The Unvarnished Truth the Debate on the Law of the Sea Convention

By Schachte, William L., Jr. | Naval War College Review, Spring 2008 | Go to article overview

The Unvarnished Truth the Debate on the Law of the Sea Convention


Schachte, William L., Jr., Naval War College Review


The Senate's consideration in 2007 of U.S. accession to the 1982 United Nations Convention on the Law of the Sea has elicited, as it did when the Senate last considered the Convention in 2004, an amazing array of opposition arguments. As happened four years ago, critics predict near-apocalyptic doom for the United States if it accedes to the Law of the Sea Convention. In particular, they argue that the Law of the Sea (LOS) Convention will cripple the U.S. Navy's ability to perform maritime missions necessary for national security, including collecting intelligence, conducting submerged transits with submarines, and preventing actions by terrorists. I feel compelled to speak out, as I did then, against these misguided and incorrect beliefs and to set the record straight.

The Convention's opponents were successful in preventing a floor vote in 2004, during the second session of the 108th Congress. It was almost unprecedented that a treaty unanimously reported out of committee had failed to go to the full Senate for a vote. As the 110th Senate considers the Convention, a number of items have appeared in the press and online asserting that the Convention is contrary to American interests. Nevertheless, on 31 October 2007 the Senate Foreign Relations Committee voted seventeen to four in favor of ratifying the treaty. Its report has now been sent to the full Senate for consideration. This time, it is expected to be voted on.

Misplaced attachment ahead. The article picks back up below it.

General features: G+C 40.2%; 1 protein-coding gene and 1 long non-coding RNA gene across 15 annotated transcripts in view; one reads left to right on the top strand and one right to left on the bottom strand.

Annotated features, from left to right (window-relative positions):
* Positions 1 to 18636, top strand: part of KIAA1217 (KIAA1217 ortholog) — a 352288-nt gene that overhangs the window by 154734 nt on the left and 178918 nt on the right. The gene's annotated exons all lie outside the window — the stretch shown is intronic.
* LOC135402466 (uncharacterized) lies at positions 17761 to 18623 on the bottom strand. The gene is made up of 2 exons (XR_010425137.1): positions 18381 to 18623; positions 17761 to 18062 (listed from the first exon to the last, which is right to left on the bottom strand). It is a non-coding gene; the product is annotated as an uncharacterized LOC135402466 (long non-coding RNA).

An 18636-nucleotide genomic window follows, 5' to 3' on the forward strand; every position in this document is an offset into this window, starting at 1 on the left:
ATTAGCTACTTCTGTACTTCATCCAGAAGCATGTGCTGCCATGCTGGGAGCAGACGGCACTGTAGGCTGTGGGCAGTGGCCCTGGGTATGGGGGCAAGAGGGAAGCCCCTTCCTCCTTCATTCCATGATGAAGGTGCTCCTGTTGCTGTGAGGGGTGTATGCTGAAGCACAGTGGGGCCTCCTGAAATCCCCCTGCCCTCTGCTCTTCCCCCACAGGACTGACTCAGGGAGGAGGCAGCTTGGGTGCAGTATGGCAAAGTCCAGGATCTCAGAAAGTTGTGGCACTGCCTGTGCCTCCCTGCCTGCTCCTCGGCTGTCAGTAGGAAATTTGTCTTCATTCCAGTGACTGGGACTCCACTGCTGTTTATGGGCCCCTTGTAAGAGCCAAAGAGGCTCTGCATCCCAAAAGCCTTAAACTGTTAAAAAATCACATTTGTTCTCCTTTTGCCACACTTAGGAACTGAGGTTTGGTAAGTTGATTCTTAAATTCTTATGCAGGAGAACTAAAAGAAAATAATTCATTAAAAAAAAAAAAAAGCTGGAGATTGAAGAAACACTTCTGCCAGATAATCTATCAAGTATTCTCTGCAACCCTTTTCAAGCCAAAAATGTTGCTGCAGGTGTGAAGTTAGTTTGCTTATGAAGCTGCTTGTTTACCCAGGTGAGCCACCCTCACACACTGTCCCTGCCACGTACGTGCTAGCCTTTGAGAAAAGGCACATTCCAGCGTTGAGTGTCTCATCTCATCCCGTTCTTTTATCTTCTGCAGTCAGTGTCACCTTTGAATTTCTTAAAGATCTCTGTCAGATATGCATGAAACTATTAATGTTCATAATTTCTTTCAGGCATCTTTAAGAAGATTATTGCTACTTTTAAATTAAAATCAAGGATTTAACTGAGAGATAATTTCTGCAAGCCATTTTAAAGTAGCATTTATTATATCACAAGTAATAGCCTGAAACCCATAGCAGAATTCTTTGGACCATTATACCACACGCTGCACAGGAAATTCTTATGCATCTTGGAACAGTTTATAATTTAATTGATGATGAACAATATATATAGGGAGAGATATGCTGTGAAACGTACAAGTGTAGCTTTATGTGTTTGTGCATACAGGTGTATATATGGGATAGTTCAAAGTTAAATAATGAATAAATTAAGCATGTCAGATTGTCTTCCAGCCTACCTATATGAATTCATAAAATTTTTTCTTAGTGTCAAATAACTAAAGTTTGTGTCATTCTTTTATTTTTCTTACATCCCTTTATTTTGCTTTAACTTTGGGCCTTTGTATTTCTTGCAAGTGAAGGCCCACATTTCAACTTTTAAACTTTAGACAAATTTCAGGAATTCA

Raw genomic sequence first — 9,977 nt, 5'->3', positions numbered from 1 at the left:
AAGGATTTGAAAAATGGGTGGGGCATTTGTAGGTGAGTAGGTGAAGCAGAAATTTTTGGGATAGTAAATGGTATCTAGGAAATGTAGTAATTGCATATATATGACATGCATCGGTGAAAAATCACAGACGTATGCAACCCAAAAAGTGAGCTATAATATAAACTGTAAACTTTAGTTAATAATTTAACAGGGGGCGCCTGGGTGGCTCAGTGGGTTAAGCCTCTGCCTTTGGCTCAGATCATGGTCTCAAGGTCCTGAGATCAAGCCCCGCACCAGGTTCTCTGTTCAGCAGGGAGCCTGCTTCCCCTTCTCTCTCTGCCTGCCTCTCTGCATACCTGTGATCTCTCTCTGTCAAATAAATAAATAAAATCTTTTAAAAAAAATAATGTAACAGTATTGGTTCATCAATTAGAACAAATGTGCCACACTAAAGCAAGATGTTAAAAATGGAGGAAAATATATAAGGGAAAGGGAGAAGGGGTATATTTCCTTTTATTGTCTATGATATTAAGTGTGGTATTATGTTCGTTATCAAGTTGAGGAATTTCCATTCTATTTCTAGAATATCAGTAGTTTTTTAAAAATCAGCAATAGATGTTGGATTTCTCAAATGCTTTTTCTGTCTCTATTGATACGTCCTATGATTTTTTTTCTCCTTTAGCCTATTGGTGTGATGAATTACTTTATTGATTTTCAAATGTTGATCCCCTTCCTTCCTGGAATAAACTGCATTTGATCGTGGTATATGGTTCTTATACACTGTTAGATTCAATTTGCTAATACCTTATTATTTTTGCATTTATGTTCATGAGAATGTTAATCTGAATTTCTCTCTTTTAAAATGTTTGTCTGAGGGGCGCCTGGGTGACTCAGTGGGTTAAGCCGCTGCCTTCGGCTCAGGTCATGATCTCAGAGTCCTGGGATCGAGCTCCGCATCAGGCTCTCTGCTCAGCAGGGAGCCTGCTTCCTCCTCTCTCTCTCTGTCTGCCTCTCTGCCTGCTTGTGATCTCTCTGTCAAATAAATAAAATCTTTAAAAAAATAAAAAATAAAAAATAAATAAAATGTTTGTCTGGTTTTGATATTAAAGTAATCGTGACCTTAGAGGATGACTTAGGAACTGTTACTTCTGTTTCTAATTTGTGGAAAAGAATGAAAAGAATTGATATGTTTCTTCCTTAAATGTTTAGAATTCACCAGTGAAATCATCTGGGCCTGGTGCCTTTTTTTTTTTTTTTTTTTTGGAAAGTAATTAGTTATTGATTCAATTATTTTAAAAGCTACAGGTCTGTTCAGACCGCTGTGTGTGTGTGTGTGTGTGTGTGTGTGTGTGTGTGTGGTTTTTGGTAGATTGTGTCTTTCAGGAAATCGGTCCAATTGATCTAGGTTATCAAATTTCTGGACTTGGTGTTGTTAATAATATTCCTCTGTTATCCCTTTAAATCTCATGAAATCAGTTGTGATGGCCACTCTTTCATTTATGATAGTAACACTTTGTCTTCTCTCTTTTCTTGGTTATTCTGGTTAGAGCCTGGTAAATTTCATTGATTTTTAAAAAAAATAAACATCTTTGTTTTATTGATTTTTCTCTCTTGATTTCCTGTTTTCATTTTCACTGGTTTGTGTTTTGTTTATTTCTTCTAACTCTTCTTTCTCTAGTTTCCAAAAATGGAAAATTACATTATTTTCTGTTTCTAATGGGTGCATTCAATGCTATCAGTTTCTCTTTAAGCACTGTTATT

Thestrongest supporters of the Convention are those directly affected by it. The arguments made by Convention opponents and the administration's rebuttals during the 108th Senate's consideration of the Convention appear in the written statements of Legal Advisor William H. Taft before the Senate Armed Services Committee on 8 April 2004; before the House Committee on International Relations on 12 May 2004; and before the Senate Select Committee on Intelligence on 8 June 2004. They appear also in testimony by Assistant secretary of State John Turner before the Senate Committee of Foreign Relations on 21 October 2003 and before the Senate Committee on Environment and Public Works on 23 March 2004. In 2007, testimony in support of the Convention was provided to the Senate Foreign Relations Committee by Deputy Secretary of State John Negroponte, Deputy Secretary of Defense Gordon England, and Admiral Patrick Walsh, the Vice Chief of Naval Operations. The chairman of the Joint Chiefs of Staff, Admiral Michael Mullen, during his confirmation hearings before the Senate Committee on Armed Services on 31 July 2007, stated unequivocally that the Convention advances U.S. interests.9

The following is a sampling of the myths regarding the Convention that opponents continue to trumpet.

President Reagan thought the treaty was irremediably defective. This is absolutely false. President Reagan expressed concerns only about Part XI's deep seabed mining regime.11 In fact, he believed that Part XI could be rectified and specifically identified the elements in need of revision. The regime has been in fact been fixed, and in a legally binding manner-the 1994 Agreement on Implementation of the Seabed Provisions of the Convention on the Law of the Sea-that addresses each of the American objections to the earlier regime.13 The rest of the treaty was considered so favorable to U.S. interests that in his 1983 Ocean Policy Statement President Reagan ordered the government to abide by and exercise the rights accorded by the non-deep-seabed provisions of the Convention.14

U.S. adherence to the Convention is not necessary because navigational freedoms are not threatened (and the only guarantee of free passage on the seas is the power of the U.S. Navy).15 But our navigational freedoms are indeed threatened. There are currently more than a hundred illegal, excessive claims affecting vital navigational and overflight rights and freedoms. The United States has utilized diplomatic and operational challenges to resist the excessive maritime claims of other countries that interfere with U.

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